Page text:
NPR
Jazz Night In America: Video Episodes And Shorts

Crosscurrents: Converging Jazz And Indian Classical Music

622290955_615638564.jpg

Bassist Dave Holland and tabla player Zakir Hussain perform as part of Crosscurrents at Jazz at Lincoln Center in New York City.
Lawrence Sumulong, Jazz at Lincoln Center

Bassist Dave Holland and tabla player Zakir Hussain perform as part of Crosscurrents at Jazz at Lincoln Center in New York City.

Virtuosity — of a dazzling, ebullient, yet altogether generous sort — might be the most obvious bridge between David Holland and Zakir Hussain. But there's also a deep cultural foundation behind their musical dialogue, which forms the beating heart of a project called Crosscurrents.

Hussain, a peerless master of the Indian tabla, and Holland, an English-born bassist of sterling jazz renown, were both shaped in some way by the 1960s, a decade of awakening and convergence. In this episode of Jazz Night in America, we'll explore the influence of Indian music on the jazz and rock scenes of that era — as well as the less familiar story of jazz's influence on the subcontinent, embodied by musicians like pianist and composer Louiz Banks.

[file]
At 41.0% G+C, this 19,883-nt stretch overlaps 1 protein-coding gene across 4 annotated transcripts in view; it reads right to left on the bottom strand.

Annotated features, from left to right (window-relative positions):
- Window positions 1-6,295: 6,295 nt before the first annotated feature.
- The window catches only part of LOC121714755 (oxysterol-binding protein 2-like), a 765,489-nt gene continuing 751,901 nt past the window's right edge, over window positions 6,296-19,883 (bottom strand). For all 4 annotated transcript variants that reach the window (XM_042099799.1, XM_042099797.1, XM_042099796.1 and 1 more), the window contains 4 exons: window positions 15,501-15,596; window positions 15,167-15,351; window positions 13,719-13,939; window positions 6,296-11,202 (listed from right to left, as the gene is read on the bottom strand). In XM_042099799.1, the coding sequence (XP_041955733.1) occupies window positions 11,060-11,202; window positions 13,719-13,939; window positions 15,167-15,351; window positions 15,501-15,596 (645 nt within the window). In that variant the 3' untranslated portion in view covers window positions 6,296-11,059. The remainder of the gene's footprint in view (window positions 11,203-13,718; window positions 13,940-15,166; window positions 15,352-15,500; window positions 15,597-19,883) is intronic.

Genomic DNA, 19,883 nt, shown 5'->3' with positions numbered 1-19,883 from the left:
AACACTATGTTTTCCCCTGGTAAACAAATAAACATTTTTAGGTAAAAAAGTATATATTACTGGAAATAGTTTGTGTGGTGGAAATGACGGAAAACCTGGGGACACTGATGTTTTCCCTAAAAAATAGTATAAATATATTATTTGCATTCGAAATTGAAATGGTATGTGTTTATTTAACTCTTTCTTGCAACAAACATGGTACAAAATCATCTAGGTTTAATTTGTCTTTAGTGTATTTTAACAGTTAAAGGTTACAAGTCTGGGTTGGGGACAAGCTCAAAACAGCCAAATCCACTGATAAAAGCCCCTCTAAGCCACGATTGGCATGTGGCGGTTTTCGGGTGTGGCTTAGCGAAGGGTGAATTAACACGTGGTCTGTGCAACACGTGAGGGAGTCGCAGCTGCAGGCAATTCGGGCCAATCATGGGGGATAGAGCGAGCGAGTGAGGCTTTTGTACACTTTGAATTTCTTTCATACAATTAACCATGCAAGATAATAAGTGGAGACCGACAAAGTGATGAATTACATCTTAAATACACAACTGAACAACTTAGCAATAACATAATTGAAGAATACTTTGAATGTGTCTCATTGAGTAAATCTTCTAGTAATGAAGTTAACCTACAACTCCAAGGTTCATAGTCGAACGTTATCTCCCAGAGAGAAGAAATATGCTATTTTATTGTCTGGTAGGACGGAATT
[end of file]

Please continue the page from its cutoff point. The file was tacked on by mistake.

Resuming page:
We'll hear music from a recent Jazz at Lincoln Center concert led by Hussain and Holland. Crosscurrents also features Banks, his son, drummer Gino Banks, along with acclaimed American saxophonist and flutist Chris Potter, Bollywood vocal star Shankar Mahadevan and Mumbai-based jazz guitarist Sanjay Divecha. We'll also get some valuable outside perspective from percussionist Sameer Gupta and other musicians in Brooklyn Raga Massive, which pursues a similar form of thrumming exchange.

Copyright 2018 WBGO and Jazz At Lincoln Center. To see more, visit WBGO and Jazz At Lincoln Center.

Support comes from

More from
,

You won’t find a paywall here. Come as often as you like — we’re not counting. You’ve found a like-minded tribe that cherishes what a free press stands for. If you can spend another couple of minutes making a pledge of as little as $5, you’ll feel like a superhero defending democracy for less than the cost of a month of Netflix.